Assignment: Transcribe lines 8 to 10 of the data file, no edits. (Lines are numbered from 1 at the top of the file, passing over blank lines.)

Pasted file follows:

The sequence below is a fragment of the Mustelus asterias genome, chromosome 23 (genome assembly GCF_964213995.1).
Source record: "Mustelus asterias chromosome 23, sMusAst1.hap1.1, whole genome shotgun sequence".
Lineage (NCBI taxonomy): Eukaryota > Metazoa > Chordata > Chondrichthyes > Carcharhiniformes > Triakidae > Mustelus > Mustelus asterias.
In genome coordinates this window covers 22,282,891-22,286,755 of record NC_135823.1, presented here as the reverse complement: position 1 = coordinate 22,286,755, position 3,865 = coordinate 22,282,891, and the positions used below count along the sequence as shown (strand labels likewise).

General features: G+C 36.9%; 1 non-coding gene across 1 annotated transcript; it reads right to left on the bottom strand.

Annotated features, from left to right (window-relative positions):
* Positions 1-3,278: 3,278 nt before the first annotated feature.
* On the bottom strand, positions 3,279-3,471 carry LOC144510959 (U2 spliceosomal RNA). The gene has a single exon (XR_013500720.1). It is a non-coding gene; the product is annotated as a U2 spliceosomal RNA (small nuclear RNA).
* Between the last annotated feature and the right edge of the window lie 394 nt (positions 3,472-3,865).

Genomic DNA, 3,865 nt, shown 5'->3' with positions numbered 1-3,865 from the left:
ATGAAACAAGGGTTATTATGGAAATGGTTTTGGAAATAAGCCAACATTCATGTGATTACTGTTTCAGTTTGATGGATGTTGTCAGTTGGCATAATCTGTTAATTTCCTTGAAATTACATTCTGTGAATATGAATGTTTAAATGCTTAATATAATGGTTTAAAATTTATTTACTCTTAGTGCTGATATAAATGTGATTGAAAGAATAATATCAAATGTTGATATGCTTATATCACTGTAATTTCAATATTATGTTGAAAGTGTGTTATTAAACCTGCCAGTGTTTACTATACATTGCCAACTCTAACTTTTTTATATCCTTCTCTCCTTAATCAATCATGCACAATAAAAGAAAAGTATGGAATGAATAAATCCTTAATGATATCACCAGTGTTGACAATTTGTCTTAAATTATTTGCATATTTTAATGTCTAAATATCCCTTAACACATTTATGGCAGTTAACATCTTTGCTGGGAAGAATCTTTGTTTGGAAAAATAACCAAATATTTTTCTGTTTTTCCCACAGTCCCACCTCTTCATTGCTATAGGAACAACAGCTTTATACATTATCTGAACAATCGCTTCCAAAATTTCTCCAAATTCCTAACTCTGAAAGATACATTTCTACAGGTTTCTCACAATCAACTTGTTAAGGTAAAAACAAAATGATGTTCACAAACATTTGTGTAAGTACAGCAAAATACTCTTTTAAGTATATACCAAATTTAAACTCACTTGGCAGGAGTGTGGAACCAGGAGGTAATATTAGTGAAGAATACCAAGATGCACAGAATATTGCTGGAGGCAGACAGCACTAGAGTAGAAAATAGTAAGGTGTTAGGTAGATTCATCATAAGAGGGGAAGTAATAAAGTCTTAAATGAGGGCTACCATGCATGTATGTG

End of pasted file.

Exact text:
* On the bottom strand, positions 3,279-3,471 carry LOC144510959 (U2 spliceosomal RNA). The gene has a single exon (XR_013500720.1). It is a non-coding gene; the product is annotated as a U2 spliceosomal RNA (small nuclear RNA).
* Between the last annotated feature and the right edge of the window lie 394 nt (positions 3,472-3,865).

Genomic DNA, 3,865 nt, shown 5'->3' with positions numbered 1-3,865 from the left: